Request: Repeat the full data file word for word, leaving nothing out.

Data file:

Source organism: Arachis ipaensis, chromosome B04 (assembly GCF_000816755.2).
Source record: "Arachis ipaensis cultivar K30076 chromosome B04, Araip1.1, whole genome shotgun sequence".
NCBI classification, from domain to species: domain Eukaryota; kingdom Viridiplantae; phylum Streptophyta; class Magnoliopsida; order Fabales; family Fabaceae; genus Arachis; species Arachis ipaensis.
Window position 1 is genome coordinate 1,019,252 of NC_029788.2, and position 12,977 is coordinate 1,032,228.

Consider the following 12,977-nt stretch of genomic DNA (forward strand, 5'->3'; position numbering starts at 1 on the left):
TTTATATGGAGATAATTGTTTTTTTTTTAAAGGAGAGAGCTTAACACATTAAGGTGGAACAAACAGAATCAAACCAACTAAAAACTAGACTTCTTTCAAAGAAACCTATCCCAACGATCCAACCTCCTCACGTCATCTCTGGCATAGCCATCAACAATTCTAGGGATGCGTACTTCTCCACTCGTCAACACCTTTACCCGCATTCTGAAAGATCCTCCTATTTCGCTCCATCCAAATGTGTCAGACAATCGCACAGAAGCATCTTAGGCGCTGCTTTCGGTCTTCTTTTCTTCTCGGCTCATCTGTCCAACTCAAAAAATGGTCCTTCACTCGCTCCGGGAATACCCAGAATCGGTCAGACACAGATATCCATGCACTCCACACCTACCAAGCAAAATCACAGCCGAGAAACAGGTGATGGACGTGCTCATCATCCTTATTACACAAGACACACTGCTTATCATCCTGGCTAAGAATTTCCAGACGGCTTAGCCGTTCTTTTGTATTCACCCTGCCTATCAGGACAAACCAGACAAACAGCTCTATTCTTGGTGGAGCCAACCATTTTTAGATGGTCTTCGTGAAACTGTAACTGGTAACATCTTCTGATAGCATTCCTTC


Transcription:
Source organism: Arachis ipaensis, chromosome B04 (assembly GCF_000816755.2).
Source record: "Arachis ipaensis cultivar K30076 chromosome B04, Araip1.1, whole genome shotgun sequence".
NCBI classification, from domain to species: domain Eukaryota; kingdom Viridiplantae; phylum Streptophyta; class Magnoliopsida; order Fabales; family Fabaceae; genus Arachis; species Arachis ipaensis.
Window position 1 is genome coordinate 1,019,252 of NC_029788.2, and position 12,977 is coordinate 1,032,228.

Consider the following 12,977-nt stretch of genomic DNA (forward strand, 5'->3'; position numbering starts at 1 on the left):
TTTATATGGAGATAATTGTTTTTTTTTTAAAGGAGAGAGCTTAACACATTAAGGTGGAACAAACAGAATCAAACCAACTAAAAACTAGACTTCTTTCAAAGAAACCTATCCCAACGATCCAACCTCCTCACGTCATCTCTGGCATAGCCATCAACAATTCTAGGGATGCGTACTTCTCCACTCGTCAACACCTTTACCCGCATTCTGAAAGATCCTCCTATTTCGCTCCATCCAAATGTGTCAGACAATCGCACAGAAGCATCTTAGGCGCTGCTTTCGGTCTTCTTTTCTTCTCGGCTCATCTGTCCAACTCAAAAAATGGTCCTTCACTCGCTCCGGGAATACCCAGAATCGGTCAGACACAGATATCCATGCACTCCACACCTACCAAGCAAAATCACAGCCGAGAAACAGGTGATGGACGTGCTCATCATCCTTATTACACAAGACACACTGCTTATCATCCTGGCTAAGAATTTCCAGACGGCTTAGCCGTTCTTTTGTATTCACCCTGCCTATCAGGACAAACCAGACAAACAGCTCTATTCTTGGTGGAGCCAACCATTTTTAGATGGTCTTCGTGAAACTGTAACTGGTAACATCTTCTGATAGCATTCCTTC